Efficacy of warfarin reversal in orthopedic trauma surgery patients.
Tharmarajah P., Pusey J., Keeling D., Willett K.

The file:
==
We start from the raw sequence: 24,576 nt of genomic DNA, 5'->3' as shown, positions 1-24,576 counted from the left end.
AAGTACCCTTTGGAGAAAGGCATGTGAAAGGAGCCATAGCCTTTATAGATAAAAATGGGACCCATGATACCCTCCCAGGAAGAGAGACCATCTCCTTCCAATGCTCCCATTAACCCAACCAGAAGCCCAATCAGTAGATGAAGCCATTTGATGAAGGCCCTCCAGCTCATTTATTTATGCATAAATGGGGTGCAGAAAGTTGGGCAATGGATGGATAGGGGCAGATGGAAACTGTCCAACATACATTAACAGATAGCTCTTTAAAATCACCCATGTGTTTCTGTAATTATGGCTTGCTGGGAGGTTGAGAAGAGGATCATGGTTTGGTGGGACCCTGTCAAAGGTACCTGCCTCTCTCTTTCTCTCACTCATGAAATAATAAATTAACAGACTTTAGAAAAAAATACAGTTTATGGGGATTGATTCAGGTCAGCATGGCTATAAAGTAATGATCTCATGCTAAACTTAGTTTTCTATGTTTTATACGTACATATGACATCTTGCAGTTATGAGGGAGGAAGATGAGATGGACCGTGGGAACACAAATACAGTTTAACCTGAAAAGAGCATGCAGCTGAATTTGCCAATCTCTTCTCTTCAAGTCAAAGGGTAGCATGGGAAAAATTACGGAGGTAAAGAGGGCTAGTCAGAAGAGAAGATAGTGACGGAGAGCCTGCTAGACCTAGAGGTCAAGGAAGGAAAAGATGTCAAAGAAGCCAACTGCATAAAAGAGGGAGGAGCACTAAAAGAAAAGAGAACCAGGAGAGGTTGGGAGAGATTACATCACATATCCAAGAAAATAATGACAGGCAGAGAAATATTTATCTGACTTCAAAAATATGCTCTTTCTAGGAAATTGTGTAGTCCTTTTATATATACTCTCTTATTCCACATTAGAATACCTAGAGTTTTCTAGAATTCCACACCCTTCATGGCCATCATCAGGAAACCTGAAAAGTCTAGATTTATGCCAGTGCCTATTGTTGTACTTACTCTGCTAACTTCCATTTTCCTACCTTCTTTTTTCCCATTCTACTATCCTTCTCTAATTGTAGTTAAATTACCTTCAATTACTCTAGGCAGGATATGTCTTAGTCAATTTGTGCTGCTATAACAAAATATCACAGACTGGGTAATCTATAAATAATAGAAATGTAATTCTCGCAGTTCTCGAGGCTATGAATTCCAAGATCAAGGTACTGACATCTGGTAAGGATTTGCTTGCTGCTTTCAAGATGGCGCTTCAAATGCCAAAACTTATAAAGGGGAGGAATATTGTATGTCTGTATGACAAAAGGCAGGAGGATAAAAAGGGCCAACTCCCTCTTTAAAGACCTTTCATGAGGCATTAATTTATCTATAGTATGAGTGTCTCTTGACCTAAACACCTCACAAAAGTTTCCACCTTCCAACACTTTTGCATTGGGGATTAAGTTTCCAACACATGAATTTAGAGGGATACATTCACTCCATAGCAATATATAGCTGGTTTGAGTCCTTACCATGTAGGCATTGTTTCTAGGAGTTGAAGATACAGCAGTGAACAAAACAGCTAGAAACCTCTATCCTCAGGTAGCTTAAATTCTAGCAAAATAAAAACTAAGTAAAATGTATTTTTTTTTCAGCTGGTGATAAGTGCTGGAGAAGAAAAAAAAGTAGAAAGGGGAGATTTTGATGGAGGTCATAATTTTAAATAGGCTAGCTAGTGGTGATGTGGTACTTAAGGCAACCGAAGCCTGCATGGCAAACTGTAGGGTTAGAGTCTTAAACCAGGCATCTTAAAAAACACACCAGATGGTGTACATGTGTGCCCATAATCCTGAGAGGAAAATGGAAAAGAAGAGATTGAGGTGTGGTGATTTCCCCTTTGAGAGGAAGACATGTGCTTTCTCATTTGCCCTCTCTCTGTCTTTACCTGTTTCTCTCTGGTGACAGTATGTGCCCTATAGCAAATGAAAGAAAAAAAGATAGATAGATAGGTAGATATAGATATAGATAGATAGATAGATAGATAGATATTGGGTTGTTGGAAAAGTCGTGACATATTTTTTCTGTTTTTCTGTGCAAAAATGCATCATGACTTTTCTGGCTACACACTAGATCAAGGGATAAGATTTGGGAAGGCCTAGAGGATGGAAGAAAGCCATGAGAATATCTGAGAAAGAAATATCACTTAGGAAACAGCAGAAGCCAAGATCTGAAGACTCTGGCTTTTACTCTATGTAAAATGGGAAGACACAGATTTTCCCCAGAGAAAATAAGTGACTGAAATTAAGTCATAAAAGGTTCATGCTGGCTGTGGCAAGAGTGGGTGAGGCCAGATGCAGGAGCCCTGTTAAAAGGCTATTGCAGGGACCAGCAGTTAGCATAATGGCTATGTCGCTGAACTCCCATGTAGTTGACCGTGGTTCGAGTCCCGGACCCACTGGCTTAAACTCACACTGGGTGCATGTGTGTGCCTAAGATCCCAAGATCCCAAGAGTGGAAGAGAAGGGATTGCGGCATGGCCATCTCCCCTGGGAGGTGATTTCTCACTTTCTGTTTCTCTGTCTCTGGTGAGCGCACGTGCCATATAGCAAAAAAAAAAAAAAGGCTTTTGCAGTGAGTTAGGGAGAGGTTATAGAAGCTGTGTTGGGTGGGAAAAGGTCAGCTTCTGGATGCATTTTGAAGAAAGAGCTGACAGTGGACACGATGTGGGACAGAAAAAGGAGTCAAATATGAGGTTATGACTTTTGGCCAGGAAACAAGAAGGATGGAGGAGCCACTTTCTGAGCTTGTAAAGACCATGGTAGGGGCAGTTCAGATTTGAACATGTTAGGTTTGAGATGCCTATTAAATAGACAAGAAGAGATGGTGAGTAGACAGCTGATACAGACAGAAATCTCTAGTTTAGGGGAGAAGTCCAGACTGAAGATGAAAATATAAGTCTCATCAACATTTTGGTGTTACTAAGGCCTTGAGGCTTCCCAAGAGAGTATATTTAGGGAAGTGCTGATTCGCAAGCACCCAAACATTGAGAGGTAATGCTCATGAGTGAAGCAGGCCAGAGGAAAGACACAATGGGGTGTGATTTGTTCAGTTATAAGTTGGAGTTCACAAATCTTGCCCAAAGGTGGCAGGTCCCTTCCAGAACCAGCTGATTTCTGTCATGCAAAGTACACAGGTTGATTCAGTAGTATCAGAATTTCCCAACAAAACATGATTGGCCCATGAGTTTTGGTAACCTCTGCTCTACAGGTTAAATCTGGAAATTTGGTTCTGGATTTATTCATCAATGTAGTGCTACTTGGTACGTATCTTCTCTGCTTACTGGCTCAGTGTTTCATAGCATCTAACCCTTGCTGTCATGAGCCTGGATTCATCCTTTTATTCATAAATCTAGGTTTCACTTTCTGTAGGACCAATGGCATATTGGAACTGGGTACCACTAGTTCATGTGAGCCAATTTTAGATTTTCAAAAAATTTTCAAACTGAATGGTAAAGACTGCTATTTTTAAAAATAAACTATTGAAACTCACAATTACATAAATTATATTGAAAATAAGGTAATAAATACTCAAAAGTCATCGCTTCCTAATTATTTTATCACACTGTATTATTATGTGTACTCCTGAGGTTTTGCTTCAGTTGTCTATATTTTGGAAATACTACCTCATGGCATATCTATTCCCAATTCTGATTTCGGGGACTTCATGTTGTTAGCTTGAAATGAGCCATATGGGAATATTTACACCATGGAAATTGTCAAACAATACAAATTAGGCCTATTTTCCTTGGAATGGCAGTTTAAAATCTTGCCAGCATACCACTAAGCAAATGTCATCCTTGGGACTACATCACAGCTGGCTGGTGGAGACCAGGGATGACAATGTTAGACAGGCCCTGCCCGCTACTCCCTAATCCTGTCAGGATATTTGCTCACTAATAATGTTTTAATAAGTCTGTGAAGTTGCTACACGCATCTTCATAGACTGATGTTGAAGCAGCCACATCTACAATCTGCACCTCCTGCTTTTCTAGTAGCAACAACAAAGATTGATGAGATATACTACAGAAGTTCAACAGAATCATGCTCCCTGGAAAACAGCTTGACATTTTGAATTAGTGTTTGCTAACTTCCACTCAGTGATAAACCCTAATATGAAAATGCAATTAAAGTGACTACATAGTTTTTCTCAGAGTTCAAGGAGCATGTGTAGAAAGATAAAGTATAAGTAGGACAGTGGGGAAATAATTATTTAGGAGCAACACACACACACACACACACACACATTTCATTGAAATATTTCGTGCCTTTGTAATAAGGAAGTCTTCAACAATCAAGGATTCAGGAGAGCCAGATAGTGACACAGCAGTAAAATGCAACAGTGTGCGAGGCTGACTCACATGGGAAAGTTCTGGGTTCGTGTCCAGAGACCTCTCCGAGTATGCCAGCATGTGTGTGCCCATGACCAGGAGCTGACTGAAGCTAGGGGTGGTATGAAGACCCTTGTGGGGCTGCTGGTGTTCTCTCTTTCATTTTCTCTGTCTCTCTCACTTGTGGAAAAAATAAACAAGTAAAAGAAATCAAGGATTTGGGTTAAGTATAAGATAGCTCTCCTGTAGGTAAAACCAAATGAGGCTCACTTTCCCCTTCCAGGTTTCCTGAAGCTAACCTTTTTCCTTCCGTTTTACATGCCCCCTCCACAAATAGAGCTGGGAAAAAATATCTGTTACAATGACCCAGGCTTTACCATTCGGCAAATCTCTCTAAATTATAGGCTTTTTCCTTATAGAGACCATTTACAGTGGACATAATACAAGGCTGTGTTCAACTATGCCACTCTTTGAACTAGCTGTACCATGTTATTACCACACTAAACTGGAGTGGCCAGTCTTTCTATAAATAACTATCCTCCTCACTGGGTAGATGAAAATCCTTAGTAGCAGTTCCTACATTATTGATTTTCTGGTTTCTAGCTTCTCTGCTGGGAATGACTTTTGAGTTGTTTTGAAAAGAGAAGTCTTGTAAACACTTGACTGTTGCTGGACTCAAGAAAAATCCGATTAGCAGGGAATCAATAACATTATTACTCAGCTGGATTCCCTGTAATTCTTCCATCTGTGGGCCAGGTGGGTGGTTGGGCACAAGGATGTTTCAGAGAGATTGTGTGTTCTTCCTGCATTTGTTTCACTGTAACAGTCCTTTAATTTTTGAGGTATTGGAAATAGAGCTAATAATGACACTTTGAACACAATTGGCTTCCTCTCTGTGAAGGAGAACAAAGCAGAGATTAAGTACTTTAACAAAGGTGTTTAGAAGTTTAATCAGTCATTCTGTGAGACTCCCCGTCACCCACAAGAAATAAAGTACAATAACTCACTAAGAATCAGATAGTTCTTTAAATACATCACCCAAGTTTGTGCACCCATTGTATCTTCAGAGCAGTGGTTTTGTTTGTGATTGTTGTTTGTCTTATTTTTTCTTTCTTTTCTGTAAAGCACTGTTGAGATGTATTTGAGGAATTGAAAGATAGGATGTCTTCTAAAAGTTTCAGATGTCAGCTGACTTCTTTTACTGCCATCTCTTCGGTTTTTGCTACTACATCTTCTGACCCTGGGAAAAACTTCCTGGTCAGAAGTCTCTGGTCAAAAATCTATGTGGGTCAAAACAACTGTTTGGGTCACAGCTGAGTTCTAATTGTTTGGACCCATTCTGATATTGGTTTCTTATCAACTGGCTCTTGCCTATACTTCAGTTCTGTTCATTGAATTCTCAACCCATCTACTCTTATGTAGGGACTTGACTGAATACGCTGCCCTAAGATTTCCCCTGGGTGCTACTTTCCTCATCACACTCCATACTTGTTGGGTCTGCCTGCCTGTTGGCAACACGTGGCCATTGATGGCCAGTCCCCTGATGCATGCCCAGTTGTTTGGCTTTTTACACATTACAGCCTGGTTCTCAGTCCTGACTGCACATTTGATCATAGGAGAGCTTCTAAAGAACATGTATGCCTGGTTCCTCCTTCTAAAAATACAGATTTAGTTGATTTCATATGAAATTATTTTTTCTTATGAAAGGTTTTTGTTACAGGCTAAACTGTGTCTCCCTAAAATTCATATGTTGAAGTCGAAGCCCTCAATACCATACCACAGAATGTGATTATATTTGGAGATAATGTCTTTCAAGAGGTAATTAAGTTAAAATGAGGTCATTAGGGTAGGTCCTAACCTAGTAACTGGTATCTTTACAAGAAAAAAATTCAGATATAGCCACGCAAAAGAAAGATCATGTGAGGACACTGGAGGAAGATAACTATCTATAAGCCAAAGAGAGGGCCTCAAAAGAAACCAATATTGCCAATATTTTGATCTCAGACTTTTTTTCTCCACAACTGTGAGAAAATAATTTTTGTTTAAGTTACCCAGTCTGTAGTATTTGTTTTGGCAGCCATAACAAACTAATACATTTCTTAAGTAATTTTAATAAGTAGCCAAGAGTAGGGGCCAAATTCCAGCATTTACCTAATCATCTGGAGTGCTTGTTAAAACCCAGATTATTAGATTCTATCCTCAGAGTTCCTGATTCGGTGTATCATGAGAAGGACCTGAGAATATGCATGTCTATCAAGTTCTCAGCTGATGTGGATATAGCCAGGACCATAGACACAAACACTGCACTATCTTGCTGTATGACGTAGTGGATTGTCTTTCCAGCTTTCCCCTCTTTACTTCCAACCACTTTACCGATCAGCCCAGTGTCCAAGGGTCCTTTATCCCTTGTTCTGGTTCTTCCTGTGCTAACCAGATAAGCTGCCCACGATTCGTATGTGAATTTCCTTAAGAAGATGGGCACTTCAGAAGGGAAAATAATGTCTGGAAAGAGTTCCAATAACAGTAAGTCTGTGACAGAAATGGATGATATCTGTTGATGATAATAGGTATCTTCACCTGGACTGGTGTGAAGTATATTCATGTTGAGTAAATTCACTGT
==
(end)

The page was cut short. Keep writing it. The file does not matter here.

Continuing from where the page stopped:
OBJECTIVES: We determine the efficacy of active reversal of warfarin anticoagulation with intravenous vitamin K compared to withholding warfarin in patients requiring urgent orthopedic trauma surgery. DESIGN: This was a prospective cohort with immediate prehypothesis consecutive retrospective comparative case series conducted at a level 1 university hospital trauma unit. PATIENTS: Forty-eight consecutive patients between 1998 and 2004 in a study composed of a prospective cohort were compared with a retrospective consecutive case series of warfarinized orthopedic trauma patients requiring urgent surgery. The prospective arm directly followed the historic case series from which the hypothesis was generated. INTERVENTION: Vitamin K administration. MAIN OUTCOME MEASURES: Primary outcome was time to surgery. Secondary outcomes were problems with active reversal, length of time for warfarin stabilization after surgery, and complications. RESULTS: The mean time to surgery in warfarinized patients not given vitamin K was 111.9 hours; in the intervention group, it was 67.4 hours, giving a mean difference of 44.5 hours (P = 0.01). Vitamin K reduced the international normalized ratio (INR) to less than 2.0 in 74% of patients within 24 hours. There were no complications of vitamin K administration. A dose of vitamin K costs approximately 1/1000 of a hospital bed day cost. A loading dose of warfarin on the second postoperative day took approximately 1 day longer to reach an INR of greater than 2.0 in the intervention patients than in those who had not been given vitamin K. CONCLUSIONS: Warfarin reversal with vitamin K was successful and facilitated earlier surgery in all patients; the first dose was effective in approximately three quarters of patients. It is cost-effective, with no side effects caused in this study.